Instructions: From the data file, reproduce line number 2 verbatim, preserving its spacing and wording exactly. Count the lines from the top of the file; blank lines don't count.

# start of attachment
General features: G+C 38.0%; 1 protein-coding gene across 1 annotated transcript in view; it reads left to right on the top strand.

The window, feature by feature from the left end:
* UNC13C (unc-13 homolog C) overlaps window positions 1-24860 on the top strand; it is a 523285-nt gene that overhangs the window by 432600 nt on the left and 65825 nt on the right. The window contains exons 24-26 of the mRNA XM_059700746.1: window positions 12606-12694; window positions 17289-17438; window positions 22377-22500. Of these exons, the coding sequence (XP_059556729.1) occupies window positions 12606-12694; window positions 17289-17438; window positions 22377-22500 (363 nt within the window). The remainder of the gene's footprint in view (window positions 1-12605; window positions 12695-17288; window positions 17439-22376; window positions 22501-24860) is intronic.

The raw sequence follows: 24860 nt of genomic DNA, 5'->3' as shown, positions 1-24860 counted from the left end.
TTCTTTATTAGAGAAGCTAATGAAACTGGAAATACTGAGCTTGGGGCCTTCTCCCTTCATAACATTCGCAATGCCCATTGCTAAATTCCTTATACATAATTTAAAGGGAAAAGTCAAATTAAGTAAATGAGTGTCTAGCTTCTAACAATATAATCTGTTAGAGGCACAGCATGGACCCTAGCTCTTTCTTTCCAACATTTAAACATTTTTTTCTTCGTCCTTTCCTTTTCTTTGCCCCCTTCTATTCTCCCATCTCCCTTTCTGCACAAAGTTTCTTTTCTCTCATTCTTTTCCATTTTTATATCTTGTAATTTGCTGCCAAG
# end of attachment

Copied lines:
The window, feature by feature from the left end: